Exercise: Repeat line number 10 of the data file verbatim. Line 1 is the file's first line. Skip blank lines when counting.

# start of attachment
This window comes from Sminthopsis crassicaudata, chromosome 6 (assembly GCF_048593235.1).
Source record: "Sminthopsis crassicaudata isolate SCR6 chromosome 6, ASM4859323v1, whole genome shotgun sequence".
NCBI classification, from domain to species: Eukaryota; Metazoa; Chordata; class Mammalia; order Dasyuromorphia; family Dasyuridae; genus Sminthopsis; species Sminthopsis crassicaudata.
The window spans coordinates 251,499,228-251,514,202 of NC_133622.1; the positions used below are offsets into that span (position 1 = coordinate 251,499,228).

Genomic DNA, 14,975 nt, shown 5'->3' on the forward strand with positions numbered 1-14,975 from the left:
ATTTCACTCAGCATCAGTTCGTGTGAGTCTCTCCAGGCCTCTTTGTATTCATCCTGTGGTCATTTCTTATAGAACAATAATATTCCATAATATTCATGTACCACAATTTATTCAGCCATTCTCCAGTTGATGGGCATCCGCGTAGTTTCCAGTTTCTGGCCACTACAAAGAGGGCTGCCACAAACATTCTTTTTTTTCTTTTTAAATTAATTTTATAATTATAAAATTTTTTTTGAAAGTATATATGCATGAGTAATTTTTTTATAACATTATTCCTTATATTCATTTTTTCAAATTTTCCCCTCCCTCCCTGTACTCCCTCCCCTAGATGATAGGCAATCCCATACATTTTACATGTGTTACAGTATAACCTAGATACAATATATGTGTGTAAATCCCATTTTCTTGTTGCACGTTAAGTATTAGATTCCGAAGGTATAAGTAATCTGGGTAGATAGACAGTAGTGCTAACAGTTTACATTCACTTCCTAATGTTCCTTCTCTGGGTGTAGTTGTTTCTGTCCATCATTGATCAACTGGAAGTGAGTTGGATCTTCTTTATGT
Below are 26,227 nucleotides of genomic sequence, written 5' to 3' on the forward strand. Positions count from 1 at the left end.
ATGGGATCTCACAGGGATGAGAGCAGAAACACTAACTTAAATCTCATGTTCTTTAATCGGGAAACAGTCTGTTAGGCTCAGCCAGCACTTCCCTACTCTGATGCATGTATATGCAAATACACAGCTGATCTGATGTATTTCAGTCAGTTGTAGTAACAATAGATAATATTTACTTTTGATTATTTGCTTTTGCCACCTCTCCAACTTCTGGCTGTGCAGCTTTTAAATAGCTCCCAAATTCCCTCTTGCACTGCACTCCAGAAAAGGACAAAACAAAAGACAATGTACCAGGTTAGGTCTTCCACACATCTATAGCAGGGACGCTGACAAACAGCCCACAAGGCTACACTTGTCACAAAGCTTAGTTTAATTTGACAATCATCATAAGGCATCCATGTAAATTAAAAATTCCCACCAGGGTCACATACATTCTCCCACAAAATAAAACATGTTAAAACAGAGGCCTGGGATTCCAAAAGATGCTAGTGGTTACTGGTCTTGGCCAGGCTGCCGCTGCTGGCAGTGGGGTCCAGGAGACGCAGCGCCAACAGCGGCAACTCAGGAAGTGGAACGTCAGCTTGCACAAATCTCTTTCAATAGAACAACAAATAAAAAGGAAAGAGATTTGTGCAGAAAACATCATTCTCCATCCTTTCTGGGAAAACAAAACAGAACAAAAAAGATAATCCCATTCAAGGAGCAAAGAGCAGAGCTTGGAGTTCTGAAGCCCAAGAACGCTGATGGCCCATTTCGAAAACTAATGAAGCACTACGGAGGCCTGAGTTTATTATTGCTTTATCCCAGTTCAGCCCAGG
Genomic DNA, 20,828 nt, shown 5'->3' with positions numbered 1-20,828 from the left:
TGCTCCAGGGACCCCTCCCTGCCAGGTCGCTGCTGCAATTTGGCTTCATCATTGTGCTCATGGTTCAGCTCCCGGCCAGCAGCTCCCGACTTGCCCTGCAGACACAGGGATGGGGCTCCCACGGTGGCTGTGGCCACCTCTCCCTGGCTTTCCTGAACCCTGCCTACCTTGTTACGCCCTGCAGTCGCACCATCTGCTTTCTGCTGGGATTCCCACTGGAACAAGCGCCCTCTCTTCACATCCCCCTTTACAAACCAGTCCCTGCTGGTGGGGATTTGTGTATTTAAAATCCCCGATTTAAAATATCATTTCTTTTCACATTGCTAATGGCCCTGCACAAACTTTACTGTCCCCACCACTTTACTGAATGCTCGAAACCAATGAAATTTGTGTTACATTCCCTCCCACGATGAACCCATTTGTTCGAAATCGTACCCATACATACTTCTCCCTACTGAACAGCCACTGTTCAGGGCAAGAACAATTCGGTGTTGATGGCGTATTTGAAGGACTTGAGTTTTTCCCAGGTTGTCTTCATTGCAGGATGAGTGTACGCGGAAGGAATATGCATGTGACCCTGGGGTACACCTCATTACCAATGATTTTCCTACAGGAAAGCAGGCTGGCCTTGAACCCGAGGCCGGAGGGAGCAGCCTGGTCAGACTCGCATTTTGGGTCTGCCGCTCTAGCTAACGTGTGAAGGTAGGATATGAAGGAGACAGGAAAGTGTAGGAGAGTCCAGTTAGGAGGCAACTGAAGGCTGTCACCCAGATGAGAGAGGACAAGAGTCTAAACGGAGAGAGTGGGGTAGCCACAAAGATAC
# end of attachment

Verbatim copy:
TGCTCCAGGGACCCCTCCCTGCCAGGTCGCTGCTGCAATTTGGCTTCATCATTGTGCTCATGGTTCAGCTCCCGGCCAGCAGCTCCCGACTTGCCCTGCAGACACAGGGATGGGGCTCCCACGGTGGCTGTGGCCACCTCTCCCTGGCTTTCCTGAACCCTGCCTACCTTGTTACGCCCTGCAGTCGCACCATCTGCTTTCTGCTGGGATTCCCACTGGAACAAGCGCCCTCTCTTCACATCCCCCTTTACAAACCAGTCCCTGCTGGTGGGGATTTGTGTATTTAAAATCCCCGATTTAAAATATCATTTCTTTTCACATTGCTAATGGCCCTGCACAAACTTTACTGTCCCCACCACTTTACTGAATGCTCGAAACCAATGAAATTTGTGTTACATTCCCTCCCACGATGAACCCATTTGTTCGAAATCGTACCCATACATACTTCTCCCTACTGAACAGCCACTGTTCAGGGCAAGAACAATTCGGTGTTGATGGCGTATTTGAAGGACTTGAGTTTTTCCCAGGTTGTCTTCATTGCAGGATGAGTGTACGCGGAAGGAATATGCATGTGACCCTGGGGTACACCTCATTACCAATGATTTTCCTACAGGAAAGCAGGCTGGCCTTGAACCCGAGGCCGGAGGGAGCAGCCTGGTCAGACTCGCATTTTGGGTCTGCCGCTCTAGCTAACGTGTGAAGGTAGGATATGAAGGAGACAGGAAAGTGTAGGAGAGTCCAGTTAGGAGGCAACTGAAGGCTGTCACCCAGATGAGAGAGGACAAGAGTCTAAACGGAGAGAGTGGGGTAGCCACAAAGATAC